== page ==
Saturday, 25 July 2015

Nicola Canavan: Raising the Skirt

Display: Raising the Skirt

The tradition of ‘raising the skirt’ has its roots as far back as in Ancient Greece. In global folklore, the revelation of a woman’s genitals – her cunt – has been thought to calm the forces of nature and drive away evil spirits. It is common, in Britain, to see sheela-na-gigs (stone carvings of females with exaggerated vulva) above church doorways for precisely these reasons.

For Nicola Canavan, an artist whose work is informed by research into sociological histories of women, abjection and otherness, reclaiming the cunt is a powerful tool. “Wikipedia describes the cunt as ‘as vulgar term for female genitalia’,” she explains. “But the word ‘cunt’ wasn’t always a derogatory term. It once meant ‘skin’, ‘woman’, ‘femininity’ or, more commonly, ‘the female genitals’. The word ‘cunt’ as a derogatory term was born from misogyny, oppression and the fear of female sexuality.

In 2014, having lived with years of shame about her own body – and vulva – put on her by sexual partners, Canavan initiated the Raising the Skirt project, funded by the Live Art Development Agency. “I wanted a place that people of all genders could go to learn about the cunt and be reminded that we are all different and that it is something to celebrate.”

She put out a call for workshop participants who wished to reclaim – or claim –their cunts, break down female body stereotypes and open up a dialogue around the act of raising the skirt. Activities included physical actions, getting participants to draw their cunts, and sharing of personal experiences. A live performance was also held – ‘We Unite in Her Honour’ – where participants raised their skirts and used their voices to unite their individual bodies into one collective body or ‘social cunt’. This summer saw a second series of workshops, this time based more on acts of body kindness and breaking down the fears that we all have about our bodies.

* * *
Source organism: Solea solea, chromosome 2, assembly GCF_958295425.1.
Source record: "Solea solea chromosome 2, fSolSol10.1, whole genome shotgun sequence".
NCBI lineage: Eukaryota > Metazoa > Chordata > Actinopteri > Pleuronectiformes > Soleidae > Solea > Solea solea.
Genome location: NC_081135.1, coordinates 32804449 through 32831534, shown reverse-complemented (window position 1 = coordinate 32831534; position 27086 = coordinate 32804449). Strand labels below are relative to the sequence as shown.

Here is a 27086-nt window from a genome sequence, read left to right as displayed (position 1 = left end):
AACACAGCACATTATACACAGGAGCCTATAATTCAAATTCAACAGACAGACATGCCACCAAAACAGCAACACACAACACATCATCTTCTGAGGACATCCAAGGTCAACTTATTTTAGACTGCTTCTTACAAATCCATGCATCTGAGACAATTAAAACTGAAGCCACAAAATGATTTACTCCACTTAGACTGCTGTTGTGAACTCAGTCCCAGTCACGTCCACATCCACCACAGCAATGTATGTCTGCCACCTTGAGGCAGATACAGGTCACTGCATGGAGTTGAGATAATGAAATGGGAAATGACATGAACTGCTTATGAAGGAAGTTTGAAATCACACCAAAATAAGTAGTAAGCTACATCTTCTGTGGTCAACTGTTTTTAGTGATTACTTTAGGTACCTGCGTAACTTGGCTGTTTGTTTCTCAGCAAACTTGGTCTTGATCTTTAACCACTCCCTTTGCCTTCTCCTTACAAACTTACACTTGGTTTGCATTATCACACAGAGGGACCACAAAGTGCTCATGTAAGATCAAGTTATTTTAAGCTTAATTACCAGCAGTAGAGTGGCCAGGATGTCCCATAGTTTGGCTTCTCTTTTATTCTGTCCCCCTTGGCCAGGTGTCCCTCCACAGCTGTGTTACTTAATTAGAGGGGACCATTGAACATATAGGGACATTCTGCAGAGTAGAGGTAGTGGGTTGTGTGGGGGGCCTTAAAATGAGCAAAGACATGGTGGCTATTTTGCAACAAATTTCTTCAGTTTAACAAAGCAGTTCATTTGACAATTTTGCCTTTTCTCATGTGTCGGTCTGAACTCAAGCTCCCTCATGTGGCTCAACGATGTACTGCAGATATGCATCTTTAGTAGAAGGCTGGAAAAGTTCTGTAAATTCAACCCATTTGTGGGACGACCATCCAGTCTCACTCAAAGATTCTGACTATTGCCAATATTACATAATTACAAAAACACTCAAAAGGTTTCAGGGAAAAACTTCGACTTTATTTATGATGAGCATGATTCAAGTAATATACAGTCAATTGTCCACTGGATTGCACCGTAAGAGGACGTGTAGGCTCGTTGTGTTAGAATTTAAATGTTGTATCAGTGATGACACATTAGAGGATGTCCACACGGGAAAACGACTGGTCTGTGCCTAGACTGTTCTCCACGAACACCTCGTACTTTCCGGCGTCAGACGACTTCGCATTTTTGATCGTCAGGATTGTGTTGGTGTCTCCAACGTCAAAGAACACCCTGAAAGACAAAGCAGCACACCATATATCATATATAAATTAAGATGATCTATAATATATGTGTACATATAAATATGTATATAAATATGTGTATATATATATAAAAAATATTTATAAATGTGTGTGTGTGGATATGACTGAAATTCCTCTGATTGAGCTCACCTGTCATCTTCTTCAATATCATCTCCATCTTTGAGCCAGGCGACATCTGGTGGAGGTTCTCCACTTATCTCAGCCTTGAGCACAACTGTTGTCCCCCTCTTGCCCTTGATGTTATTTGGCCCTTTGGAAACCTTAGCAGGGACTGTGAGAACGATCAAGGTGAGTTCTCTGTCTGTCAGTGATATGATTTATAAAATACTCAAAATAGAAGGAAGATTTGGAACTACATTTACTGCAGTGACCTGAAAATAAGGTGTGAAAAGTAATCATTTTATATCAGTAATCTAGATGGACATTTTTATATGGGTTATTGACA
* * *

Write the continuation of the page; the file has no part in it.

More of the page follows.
The Raising the Skirt website unsurprisingly has a large research aspect to it and Canavan is asking for contributions including photographs of vulvas and pubic hair, papers, articles, poetry and memoirs. She will be launching a funding campaign later this year and hopes to create a publication for release by the end of 2017. “My dream,” she says, “is to carry out the workshop in every country across the world.”

Despite being told by some that she is “sinning and going to hell,” Canavan believes that the overwhelmingly positive – and international – response to the project speaks for itself. “We know it is important,” she says. “I want to help women shed some of their fears so that they can face each day with full agency.”

Photographs by Dawn Felicia Knox

To see this feature in full, please see the August 2015 print issue of DIVA magazine

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